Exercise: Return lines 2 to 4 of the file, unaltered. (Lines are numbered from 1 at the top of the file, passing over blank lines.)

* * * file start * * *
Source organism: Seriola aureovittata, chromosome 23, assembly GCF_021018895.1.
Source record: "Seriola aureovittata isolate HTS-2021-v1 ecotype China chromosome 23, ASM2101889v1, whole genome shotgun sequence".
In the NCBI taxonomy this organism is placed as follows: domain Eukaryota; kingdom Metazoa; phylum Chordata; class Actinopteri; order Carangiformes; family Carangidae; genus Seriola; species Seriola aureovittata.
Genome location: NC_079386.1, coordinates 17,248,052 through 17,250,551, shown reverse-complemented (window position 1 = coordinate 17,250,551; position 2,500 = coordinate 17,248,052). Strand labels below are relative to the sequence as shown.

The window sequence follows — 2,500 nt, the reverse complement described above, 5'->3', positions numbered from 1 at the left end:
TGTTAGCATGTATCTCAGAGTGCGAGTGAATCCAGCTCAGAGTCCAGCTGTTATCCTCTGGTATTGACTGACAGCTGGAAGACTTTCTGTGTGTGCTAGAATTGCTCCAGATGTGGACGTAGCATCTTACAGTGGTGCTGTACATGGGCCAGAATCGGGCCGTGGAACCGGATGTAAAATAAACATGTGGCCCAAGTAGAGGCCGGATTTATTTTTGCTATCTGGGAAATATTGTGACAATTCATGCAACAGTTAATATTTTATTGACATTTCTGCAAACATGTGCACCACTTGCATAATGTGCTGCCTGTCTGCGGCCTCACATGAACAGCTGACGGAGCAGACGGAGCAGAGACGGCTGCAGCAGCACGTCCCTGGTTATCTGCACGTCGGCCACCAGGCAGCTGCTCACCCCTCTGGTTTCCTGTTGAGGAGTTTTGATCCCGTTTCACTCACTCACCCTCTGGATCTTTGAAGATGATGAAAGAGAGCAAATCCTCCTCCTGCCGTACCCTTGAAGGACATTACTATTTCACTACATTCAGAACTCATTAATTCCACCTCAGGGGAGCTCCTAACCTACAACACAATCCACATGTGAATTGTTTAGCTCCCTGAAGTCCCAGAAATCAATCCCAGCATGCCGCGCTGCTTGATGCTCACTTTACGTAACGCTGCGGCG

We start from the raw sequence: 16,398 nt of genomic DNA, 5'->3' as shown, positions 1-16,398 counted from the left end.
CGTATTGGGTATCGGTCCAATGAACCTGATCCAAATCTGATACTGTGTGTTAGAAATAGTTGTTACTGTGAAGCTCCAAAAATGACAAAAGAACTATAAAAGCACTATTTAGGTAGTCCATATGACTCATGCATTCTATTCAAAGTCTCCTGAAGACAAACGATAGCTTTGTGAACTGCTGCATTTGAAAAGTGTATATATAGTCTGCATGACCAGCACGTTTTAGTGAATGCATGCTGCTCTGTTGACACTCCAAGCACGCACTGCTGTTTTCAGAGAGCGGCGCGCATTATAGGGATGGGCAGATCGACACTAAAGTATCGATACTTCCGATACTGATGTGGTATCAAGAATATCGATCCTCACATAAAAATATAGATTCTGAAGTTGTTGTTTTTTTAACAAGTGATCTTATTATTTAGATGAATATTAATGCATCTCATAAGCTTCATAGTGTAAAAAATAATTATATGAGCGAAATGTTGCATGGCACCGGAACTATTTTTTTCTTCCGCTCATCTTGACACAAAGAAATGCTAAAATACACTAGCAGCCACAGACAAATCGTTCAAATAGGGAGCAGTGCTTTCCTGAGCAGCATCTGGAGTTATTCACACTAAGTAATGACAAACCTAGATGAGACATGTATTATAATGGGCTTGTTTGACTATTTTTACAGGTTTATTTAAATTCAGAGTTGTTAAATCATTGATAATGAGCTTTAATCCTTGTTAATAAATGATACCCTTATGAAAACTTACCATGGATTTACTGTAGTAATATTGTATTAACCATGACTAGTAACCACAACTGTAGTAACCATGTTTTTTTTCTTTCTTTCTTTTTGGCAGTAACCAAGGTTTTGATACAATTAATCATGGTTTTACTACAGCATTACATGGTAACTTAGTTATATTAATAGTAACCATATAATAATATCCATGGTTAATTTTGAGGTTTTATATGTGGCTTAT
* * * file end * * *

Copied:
Source record: "Seriola aureovittata isolate HTS-2021-v1 ecotype China chromosome 23, ASM2101889v1, whole genome shotgun sequence".
In the NCBI taxonomy this organism is placed as follows: domain Eukaryota; kingdom Metazoa; phylum Chordata; class Actinopteri; order Carangiformes; family Carangidae; genus Seriola; species Seriola aureovittata.
Genome location: NC_079386.1, coordinates 17,248,052 through 17,250,551, shown reverse-complemented (window position 1 = coordinate 17,250,551; position 2,500 = coordinate 17,248,052). Strand labels below are relative to the sequence as shown.